An eye-catching collection of textile creations at a Leeds museum is a heart-felt tribute to the city’s industrial heritage.

Wool Stories: The Felted Mill at Leeds Industrial Museum features impressive artistic efforts by local members of the International Feltmakers Association (IFA), who spent more than a year studying the museum’s collection.

They attended workshops and investigated the museum’s archives to find out more about how the mill once worked before spending hours crafting their creations.

The results include clothes and 3D sculptures that aim to chart the story of textile production at the mill, which was once the largest of its kind in the world, with fifty gigantic looms working to produce textiles that were shipped across the globe.

One sculpture shows the mill’s towering chimney, whilst a broad-brimmed hat depicts the nearby waterwheel, which can both still be seen on site today.

Chris Sharp, Leeds Museums and Galleries’ assistant community curator, said: “The pieces that have been created are really impressive and a fitting tribute to the museum’s history as a place that played a key role in making Leeds one of the textile industry’s leading lights around the world.

“The imposing mill buildings and the array of impressive equipment we have on display are a window onto a time when the museum was filled with the noise and energy of production and they’ve clearly been a huge inspiration for the artists who worked on this project.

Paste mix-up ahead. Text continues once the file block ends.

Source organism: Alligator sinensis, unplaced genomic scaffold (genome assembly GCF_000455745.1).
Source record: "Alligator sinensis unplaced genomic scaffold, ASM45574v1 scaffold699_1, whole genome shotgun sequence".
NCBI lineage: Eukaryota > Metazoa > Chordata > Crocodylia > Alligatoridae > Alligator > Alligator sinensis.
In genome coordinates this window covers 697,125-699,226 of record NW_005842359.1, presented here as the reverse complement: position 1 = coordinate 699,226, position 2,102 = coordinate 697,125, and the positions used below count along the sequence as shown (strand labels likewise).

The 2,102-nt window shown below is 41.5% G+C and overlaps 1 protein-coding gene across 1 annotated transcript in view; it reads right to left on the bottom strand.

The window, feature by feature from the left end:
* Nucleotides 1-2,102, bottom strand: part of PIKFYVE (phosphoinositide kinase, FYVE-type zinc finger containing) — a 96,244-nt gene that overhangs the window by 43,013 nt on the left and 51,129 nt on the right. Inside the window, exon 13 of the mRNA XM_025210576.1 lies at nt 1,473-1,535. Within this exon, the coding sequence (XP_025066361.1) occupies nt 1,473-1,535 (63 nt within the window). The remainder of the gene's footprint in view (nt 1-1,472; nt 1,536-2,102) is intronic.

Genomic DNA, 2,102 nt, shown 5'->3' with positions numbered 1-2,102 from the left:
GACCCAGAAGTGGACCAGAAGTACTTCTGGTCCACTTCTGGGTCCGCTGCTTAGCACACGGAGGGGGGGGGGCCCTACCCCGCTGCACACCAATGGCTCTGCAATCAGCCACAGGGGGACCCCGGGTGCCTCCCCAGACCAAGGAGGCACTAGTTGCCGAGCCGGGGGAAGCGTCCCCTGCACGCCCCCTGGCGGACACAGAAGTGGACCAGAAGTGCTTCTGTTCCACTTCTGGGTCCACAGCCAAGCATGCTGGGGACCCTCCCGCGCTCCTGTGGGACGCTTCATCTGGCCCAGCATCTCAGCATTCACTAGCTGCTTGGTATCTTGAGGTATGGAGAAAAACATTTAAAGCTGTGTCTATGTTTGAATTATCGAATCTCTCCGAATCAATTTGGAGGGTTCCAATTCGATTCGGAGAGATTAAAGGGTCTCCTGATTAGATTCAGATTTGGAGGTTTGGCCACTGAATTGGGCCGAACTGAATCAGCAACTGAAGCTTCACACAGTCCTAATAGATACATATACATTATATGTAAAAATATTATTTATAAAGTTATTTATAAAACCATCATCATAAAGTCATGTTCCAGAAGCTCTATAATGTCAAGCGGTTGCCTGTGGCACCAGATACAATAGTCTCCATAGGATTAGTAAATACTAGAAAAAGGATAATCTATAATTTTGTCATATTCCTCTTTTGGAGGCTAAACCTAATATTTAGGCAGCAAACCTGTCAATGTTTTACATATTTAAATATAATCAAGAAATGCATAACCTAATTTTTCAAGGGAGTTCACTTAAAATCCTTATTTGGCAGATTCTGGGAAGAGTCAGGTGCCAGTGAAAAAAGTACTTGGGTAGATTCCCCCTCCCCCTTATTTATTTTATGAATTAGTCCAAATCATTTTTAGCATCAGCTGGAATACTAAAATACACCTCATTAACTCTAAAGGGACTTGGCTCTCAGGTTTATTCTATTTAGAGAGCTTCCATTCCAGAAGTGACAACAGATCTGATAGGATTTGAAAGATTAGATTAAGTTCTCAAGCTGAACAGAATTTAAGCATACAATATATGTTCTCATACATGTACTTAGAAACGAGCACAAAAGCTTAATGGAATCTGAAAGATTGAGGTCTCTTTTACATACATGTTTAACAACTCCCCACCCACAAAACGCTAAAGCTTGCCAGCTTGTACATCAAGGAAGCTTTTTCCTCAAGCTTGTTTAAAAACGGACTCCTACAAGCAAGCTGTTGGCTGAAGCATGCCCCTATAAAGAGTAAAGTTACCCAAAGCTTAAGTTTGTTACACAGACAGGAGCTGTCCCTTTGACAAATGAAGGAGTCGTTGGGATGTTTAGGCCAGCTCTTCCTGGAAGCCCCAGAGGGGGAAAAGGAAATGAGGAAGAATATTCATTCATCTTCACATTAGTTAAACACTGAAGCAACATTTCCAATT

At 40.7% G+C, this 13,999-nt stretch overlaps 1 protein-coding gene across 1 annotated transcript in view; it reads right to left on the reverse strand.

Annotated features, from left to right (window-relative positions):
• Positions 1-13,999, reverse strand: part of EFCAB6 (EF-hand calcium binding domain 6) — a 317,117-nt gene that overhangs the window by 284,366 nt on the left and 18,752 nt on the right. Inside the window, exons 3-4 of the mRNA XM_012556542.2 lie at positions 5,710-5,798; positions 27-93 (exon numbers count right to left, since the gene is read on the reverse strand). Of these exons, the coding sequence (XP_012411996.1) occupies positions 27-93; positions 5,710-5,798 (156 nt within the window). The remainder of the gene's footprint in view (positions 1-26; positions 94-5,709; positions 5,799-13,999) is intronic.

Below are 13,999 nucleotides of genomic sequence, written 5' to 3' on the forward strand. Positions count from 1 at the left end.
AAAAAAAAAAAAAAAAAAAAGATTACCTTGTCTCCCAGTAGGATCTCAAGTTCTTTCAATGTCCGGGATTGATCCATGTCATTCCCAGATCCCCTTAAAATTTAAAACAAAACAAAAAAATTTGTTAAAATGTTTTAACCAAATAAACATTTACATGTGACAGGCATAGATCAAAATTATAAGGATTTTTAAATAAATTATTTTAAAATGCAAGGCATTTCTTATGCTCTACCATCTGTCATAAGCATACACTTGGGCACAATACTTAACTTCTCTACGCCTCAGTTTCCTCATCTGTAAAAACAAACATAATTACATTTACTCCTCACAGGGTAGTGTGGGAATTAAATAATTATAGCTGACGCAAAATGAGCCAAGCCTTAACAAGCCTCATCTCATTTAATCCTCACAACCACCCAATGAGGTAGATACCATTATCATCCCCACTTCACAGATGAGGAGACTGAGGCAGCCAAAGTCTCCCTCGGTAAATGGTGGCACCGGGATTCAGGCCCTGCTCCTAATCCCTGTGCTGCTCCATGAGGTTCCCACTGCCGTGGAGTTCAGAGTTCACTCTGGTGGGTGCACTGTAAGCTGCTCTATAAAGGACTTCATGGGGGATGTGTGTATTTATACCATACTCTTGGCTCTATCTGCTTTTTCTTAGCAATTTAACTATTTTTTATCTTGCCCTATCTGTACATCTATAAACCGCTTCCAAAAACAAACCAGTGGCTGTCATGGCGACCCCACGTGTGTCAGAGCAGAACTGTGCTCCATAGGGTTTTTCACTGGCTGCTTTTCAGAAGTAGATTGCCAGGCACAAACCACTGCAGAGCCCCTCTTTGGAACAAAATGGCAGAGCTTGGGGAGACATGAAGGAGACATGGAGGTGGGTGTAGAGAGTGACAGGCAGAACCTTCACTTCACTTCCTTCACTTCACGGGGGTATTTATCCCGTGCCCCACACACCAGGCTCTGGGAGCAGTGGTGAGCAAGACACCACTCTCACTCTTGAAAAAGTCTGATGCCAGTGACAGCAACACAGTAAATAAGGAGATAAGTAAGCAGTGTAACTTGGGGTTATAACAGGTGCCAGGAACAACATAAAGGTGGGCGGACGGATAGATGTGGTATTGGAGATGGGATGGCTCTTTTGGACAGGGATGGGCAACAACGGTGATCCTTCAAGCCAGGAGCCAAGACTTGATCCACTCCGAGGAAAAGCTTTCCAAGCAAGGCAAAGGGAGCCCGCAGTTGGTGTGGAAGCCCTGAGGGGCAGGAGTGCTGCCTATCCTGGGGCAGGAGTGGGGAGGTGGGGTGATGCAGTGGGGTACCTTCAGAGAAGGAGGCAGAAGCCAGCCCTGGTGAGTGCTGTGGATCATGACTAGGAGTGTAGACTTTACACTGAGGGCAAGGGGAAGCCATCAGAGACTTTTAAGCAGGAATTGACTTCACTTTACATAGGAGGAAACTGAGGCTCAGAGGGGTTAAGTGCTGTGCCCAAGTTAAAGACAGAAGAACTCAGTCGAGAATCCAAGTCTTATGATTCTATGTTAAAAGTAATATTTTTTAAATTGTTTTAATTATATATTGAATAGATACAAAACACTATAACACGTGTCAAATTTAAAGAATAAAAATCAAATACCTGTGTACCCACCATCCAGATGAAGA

“The collection they have produced will hopefully give visitors a different way of exploring our industrial heritage as well as being a reminder of the skill and artistry that exists today.”

Housed in a mill built in 1805 by noted industrialist Benjamin Gott, Leeds Industrial Museum was once the world’s largest woollen factory.

Production there ended in 1969 and the site opened as Leeds Industrial Museum in 1982. Today it is home to traditional looms and a spectacular array of vintage textile equipment, some of which is still operational.

The International Feltmakers Association first visited the site last year, inspiring them to create the collection. Their organisation aims to increase the general involvement in feltmaking through a network of regional groups, exhibitions, lectures, and workshops.

Wool Stories: The Felted Mill is supported by funding from Arts Council England and is open until October 21.

For more details on Leeds Industrial Museum, including opening hours and admission prices, visit;

www.leeds.gov.uk/museumsandgalleries/armleymills

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